Formaldehyde is a colourless, pungent chemical used in a number of manufacturing and chemical industries, and as a preservative in many types of products. Formaldehyde is found, in at least low concentrations, in most homes and workplaces. Many products that use formaldehyde contain very small amounts and may cause problems only for the few people who suffer extreme sensitivities.
Air pollution is the greatest source of exposure to formaldehyde for the general population. Sources include cigarette smoke, emission from new plastic materials such as upholstery and carpets, pressed wood products and fuel-burning appliances. In house fires, formaldehyde residues in fabrics and foams play a major role in the toxicity of the smoke.
Industrial workers who produce formaldehyde or formaldehyde-containing products, laboratory technicians, certain health care professionals, and mortuary employees are at risk for high levels of exposure to this chemical. Exposure occurs from inhaling formaldehyde gas or vapour from the air or by absorbing liquids containing formaldehyde through the skin. However industrial hygiene measures are generally instituted to minimise exposure. The greatest risk for injury from formaldehyde is in workplaces with inadequate safety measures.
In 1980, laboratory studies showed that exposure to formaldehyde could cause nasal cancer in rats. In the following decades the United States (US) National Cancer Institute (NCI) and other research groups conducted studies to document potential links between formaldehyde exposure and increased risk of cancer among humans. These studies focused primarily on workplace exposures. Several studies have reported a link between formaldehyde exposure and cancer of the nasopharynx (the upper part of the throat behind the nose and near the base of the skull), but others have not. Some studies have suggested that formaldehyde exposure could be linked to lung cancer, however more recent research has not found evidence for such a link. Several NCI studies have found that anatomists and embalmers are at increased risk of leukaemia and brain cancer. One NCI study documented an increased risk of death due to lymphoma and leukaemia among a large sample of workers potentially exposed to formaldehyde. Additionally a USNational Institute for Occupational Safety and Health (NIOSH) study of textile workers found a link between the length of exposure to formaldehyde and death from leukaemia. However, a large study of British industry workers did not find a link between cumulative formaldehyde exposure and death from leukaemia. As a result of this research, in 2006 (and again in 2012) the International Agency for Research on Cancer (IARC) classified formaldehyde as carcinogenic (cancer causing substance) to humans. IARC is a part of the World Health Organisation which convenes international expert working groups to evaluate the evidence of the carcinogenicity of specific exposures. Additionally, in 2011, the US National Toxicology Program listed formaldehyde as a known human carcinogen in its 12thReport on Carcinogens.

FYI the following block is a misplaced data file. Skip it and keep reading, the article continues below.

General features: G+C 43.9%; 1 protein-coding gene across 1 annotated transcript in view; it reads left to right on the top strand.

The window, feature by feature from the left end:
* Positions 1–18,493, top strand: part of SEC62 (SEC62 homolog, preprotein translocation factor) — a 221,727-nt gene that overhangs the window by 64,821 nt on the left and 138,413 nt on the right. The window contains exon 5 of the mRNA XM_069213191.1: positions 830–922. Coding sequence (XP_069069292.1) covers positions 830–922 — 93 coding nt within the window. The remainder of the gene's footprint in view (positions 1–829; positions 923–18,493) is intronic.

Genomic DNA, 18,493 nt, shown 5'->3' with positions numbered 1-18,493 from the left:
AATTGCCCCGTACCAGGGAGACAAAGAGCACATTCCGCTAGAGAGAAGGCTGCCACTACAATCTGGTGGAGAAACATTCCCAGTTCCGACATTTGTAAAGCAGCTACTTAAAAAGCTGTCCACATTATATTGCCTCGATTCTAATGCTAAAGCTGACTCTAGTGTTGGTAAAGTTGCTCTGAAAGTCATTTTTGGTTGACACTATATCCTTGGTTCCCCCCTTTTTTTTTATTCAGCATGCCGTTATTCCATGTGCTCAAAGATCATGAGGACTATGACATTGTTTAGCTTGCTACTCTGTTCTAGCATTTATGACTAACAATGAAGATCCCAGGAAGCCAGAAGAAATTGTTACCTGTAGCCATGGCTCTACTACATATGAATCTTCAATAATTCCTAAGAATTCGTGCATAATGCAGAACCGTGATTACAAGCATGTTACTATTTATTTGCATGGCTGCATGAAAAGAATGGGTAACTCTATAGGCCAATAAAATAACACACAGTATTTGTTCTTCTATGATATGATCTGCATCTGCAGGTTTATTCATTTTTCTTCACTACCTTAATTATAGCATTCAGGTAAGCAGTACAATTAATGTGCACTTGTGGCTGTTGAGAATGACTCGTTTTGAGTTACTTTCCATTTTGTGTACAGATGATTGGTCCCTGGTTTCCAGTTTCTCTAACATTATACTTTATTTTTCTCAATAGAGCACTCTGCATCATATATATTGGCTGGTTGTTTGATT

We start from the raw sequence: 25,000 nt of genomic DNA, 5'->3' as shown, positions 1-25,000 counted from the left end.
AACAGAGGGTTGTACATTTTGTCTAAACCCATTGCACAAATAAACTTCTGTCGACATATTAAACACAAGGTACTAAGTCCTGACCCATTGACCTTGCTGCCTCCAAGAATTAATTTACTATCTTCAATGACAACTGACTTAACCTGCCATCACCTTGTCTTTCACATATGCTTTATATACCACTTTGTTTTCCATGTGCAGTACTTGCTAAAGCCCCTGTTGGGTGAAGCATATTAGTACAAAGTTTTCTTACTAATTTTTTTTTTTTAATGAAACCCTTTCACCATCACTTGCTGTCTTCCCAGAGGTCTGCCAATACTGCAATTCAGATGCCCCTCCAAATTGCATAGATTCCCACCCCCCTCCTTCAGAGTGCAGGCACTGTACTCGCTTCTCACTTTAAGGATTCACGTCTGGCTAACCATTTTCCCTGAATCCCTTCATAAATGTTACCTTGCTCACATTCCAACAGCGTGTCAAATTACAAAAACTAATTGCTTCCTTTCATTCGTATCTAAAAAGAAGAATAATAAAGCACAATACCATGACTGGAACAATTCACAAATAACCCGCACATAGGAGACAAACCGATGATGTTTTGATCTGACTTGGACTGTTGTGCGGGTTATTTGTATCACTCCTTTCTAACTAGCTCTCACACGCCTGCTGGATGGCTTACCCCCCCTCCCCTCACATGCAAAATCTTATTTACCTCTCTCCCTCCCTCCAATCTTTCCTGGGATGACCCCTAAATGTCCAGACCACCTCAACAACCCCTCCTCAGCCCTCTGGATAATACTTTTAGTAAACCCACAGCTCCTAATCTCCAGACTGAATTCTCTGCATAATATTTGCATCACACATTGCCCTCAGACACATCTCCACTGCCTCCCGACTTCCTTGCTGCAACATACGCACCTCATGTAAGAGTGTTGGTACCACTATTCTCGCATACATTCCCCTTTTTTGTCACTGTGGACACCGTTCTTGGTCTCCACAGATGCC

To limit your formaldehyde exposure, Cancer Council NSW recommends that you reduce household formaldehyde exposure by not allowing smoking inside, washing new clothing before use, and ensuring adequate ventilation throughout the home. Before buying pressed wood products, such as building materials, cabinetry, and furniture, ask manufacturers about the products and purchase lower-emitting pressed wood products. After bringing new sources of formaldehyde into the home, increase ventilation – open windows and use fans to bring in fresh air. Employees who use formaldehyde in the workplace should strictly follow workplace industrial hygiene precautions.